India’s U-Turn on Jallikattu Could Allow Bulls to Be Tormented in Festivals Again
Update: Following an urgent petition supported by PETA India, the Indian Supreme Court has made it clear that events such as jallikattu and bull races cannot currently be held. This is a huge relief for now, but until the court reaches a final decision bulls are still in danger.
In a deeply disappointing change of direction, India could be about to reverse its ban on jallikattu and bull races.
The Ministry of Environment, Forest and Climate Change published a notification in The Gazette of India on 7 January, permitting these cruel events to take place once again, which directly contradicts a 2014 Supreme Court of India judgement that outlawed forcing bulls to perform on the grounds that it caused unnecessary pain and suffering.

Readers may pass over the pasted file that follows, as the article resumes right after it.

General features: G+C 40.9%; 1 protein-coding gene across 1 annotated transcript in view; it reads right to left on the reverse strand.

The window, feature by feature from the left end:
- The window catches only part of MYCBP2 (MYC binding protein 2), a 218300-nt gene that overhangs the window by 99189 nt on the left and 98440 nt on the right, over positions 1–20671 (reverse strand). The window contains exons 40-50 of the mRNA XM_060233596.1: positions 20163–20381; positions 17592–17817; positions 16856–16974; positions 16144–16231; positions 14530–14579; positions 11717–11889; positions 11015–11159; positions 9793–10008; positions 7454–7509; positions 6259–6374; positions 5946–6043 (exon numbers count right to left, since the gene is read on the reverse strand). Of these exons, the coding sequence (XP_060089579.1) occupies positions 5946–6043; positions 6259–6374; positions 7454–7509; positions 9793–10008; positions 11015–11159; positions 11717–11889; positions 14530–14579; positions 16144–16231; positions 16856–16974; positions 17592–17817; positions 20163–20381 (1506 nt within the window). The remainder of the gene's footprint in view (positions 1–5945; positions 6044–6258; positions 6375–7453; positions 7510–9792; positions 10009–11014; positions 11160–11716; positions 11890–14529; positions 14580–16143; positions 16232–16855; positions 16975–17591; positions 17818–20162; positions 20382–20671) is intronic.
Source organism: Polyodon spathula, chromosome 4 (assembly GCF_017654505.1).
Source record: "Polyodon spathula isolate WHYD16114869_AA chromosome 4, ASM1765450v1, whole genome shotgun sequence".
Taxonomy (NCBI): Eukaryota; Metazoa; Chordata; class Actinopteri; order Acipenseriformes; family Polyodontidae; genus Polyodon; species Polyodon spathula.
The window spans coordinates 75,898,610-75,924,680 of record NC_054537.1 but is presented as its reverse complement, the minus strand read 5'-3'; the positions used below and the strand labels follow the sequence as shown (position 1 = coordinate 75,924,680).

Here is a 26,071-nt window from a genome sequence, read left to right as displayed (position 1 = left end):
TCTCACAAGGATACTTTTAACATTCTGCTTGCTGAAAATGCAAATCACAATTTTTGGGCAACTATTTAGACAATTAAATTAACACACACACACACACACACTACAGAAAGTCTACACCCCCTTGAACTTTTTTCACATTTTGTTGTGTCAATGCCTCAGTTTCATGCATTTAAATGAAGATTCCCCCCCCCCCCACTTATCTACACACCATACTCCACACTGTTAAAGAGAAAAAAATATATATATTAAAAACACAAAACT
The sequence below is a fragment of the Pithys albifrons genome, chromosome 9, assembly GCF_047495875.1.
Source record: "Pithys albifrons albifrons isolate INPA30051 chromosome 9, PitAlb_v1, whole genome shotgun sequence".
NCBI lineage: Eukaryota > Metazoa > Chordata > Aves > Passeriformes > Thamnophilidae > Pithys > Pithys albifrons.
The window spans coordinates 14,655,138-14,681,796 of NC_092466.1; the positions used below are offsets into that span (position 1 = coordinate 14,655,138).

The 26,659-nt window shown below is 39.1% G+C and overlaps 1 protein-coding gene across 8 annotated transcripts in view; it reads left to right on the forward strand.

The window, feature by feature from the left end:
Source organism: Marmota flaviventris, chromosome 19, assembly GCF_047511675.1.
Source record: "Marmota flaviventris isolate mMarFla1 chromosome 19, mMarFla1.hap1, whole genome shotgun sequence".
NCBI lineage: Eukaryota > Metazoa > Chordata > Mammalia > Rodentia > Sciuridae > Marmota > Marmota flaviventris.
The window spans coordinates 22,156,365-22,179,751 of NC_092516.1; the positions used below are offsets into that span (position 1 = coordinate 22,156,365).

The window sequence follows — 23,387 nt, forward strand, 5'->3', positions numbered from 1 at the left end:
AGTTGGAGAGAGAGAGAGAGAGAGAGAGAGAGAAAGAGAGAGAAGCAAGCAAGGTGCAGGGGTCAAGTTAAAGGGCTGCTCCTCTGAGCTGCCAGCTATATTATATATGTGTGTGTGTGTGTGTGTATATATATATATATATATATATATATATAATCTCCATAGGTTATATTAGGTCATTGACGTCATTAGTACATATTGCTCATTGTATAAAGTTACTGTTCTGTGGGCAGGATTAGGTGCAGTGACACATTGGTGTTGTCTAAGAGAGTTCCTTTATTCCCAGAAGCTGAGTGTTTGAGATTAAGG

Jallikattu, also known as “bull taming”, events take place in South Indian village festivals and involve groups of men besetting a terrified animal. Bulls often end up seriously injured or even dead, and the events are dangerous for people, too: there were approximately 1,100 human injuries and 17 deaths, including that of a child, from 2010 to 2014 as a result of jallikattu-type events.
PETA India has documented that during jallikattu, frightened bulls are often deliberately disoriented by being given substances like alcohol or having chillis rubbed into their eyes; having their tails twisted and bitten; being stabbed and jabbed by sickles, spears, knives or sticks; and being punched, jumped on and dragged to the ground.
The news that this barbaric “sport” will be allowed to take place once again this January isdeeply upsetting and a huge step backwards for compassion. However, we’re not giving up. PETA and our international affiliates will continue to do everything we can to protect bulls and put pressure on the Indian government to enforce the ban on this deeply cruel form of entertainment.
Please help – send a message to Indian officials via our action alert.Take Action for Bulls